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Brief Report   |    
A Literature Review of Studies of Depression and Treatment Outcomes Among U.S. College Students Since 1990
Elissa J. Miller, M.D., M.P.H.; Henry Chung, M.D.
Psychiatric Services 2009; doi: 10.1176/appi.ps.60.9.1257
View Author and Article Information

At the time of this report, Dr. Miller was a Public Psychiatry Fellow at New York State Psychiatric Institute and Columbia University, New York City. Dr. Chung is associate vice-president of student health at New York University Student Heath Center, New York City. Send correspondence to Dr. Miller at the New York State Psychiatric Institute, Columbia University, 1051 Riverside Dr., Box 111, New York, NY 10032 (e-mail: drelissamiller@gmail.com).

Abstract

Objective: The mental health of U.S. college students is a growing public health concern. Particularly alarming is the prevalence of depression and risk of suicide in this cohort. Methods: A literature review of PsycINFO, MEDLINE, and CINAHL databases was conducted in order to identify and evaluate depression and treatment outcomes among U.S. college students since 1990. Results: Four studies documenting depression and treatment outcomes among U.S. college students were identified and reviewed. Conclusions: Although research on the depression and treatment outcomes among U.S. college students exists, it is scarce and inconsistent, with varying inclusion and exclusion criteria and measurement of depression severity and its treatment. Future work needs to focus on the development of reasonable benchmarks of depression and treatment outcomes in the college population and the integration of such outcome data into college mental health practice. (Psychiatric Services 60:1257–1260, 2009)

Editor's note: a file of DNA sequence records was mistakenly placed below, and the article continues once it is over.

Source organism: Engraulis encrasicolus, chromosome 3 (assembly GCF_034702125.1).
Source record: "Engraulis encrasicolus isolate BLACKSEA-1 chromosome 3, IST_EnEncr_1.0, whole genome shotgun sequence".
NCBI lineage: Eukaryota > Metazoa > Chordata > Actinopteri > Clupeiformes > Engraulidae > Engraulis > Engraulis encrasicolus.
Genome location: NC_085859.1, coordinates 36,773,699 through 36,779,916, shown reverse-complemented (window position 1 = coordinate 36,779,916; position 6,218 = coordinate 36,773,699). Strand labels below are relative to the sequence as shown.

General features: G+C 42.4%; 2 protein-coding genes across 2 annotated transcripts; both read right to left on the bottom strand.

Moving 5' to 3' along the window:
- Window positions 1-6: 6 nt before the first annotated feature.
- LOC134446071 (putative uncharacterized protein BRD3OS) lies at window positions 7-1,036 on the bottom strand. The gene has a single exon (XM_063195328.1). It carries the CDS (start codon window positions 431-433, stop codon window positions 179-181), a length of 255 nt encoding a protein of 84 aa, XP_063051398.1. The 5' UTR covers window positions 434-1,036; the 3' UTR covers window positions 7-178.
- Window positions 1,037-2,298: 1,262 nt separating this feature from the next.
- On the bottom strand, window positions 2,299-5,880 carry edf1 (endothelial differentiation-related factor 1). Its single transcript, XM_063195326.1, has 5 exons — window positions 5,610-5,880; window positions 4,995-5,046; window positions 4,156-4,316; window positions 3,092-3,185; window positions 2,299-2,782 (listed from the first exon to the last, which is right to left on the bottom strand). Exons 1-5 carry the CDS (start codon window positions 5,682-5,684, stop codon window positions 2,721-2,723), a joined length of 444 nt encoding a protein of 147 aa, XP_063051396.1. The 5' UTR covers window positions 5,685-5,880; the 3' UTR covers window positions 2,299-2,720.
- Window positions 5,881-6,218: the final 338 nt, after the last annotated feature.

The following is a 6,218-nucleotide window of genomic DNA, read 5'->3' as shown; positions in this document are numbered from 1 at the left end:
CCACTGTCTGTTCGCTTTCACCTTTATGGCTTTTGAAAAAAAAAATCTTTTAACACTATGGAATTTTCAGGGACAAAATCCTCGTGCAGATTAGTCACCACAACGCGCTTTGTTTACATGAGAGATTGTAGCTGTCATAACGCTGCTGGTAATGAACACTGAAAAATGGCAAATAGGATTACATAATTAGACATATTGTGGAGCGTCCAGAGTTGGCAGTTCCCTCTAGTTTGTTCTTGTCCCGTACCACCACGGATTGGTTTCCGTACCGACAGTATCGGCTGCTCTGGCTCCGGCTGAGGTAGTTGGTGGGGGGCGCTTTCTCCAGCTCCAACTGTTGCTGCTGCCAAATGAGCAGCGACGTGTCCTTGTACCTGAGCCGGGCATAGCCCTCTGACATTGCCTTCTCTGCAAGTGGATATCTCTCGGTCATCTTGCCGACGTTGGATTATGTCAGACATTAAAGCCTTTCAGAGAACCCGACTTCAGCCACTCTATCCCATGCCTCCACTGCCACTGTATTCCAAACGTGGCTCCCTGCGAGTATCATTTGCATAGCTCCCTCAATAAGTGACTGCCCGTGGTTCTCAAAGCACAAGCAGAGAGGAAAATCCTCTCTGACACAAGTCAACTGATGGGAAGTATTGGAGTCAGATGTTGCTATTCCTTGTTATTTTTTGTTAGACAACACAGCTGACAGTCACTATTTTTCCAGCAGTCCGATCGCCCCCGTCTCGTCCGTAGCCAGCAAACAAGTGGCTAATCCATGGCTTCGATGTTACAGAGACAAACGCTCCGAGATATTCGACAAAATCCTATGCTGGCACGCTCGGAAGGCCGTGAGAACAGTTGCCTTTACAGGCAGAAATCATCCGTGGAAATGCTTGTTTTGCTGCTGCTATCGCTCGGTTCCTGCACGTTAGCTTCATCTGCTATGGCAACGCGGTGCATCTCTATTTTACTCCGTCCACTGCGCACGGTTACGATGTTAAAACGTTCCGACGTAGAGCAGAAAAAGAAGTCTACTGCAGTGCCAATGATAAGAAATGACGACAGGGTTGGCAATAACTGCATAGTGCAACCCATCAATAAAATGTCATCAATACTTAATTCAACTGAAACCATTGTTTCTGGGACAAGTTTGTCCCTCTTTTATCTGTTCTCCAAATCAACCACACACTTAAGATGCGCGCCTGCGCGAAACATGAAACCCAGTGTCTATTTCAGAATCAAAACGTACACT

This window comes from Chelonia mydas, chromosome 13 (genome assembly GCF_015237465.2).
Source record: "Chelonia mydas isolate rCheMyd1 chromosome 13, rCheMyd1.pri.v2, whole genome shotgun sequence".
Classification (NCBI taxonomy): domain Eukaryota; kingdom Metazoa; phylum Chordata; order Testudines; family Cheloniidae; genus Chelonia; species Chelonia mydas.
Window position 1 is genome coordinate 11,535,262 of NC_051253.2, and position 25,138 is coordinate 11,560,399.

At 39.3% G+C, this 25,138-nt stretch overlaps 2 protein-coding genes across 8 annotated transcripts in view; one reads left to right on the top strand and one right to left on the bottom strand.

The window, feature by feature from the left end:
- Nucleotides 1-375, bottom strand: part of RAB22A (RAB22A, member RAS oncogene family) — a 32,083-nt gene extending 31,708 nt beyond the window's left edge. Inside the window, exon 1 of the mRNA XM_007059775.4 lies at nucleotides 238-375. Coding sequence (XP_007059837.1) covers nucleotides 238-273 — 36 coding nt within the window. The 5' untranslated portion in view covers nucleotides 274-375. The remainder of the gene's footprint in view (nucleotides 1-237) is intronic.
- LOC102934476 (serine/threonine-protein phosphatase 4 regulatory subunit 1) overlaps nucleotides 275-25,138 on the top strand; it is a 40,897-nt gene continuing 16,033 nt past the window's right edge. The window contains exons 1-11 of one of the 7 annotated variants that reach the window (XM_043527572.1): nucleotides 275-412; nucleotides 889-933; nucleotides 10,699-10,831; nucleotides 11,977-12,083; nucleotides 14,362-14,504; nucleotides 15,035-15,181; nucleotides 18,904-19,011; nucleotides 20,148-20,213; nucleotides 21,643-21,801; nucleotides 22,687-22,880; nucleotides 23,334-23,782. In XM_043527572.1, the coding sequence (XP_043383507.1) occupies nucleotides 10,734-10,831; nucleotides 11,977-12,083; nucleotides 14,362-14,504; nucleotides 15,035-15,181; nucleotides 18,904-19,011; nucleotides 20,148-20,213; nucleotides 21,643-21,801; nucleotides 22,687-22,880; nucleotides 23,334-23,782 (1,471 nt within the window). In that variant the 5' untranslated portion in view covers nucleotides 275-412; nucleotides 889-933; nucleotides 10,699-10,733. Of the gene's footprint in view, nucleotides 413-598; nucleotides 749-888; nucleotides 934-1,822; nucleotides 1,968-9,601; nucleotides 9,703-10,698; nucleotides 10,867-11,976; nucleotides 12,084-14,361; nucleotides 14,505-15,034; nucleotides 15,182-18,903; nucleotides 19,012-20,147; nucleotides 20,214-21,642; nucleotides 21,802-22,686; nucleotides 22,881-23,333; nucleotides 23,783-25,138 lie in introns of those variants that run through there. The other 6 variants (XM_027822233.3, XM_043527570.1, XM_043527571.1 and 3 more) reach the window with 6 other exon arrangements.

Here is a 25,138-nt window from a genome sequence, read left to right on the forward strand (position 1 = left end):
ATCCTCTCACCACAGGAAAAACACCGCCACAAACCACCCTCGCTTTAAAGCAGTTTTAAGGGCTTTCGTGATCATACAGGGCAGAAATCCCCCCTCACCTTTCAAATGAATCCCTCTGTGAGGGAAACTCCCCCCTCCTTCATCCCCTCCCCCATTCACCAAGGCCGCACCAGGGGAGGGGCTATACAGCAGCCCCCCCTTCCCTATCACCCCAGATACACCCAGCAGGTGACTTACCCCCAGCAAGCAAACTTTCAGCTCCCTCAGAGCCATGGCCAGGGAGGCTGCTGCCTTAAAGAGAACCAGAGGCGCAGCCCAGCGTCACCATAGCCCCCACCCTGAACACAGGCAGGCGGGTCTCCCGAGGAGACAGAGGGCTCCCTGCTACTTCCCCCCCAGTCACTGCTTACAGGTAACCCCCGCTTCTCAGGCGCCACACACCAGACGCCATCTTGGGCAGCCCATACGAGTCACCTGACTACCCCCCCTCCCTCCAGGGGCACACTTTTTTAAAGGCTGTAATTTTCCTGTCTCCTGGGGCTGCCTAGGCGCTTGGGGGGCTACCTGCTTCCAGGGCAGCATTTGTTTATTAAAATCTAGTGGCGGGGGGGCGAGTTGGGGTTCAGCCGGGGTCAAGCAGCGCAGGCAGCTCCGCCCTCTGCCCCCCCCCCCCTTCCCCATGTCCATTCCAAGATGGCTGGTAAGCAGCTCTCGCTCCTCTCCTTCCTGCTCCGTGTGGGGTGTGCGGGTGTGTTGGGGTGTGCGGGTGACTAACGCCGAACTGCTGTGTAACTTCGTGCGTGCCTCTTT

Abstract Teaser
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According to the fall 2007 American College Health Association-National College Health Assessment (1), a national survey of approximately 20,500 college students on 39 campuses, 43.2% of the students reported "feeling so depressed it was difficult to function" at least once in the past 12 months. More than 3,200 university students reported being diagnosed as having depression, with 39.2% of those students diagnosed in the past 12 months, 24.2% currently in therapy for depression, and 35.8% taking antidepressant medication. Among the students surveyed, 10.3% admitted "seriously considering attempting suicide" within the past 12 months and 1.9% actually attempted suicide during that period.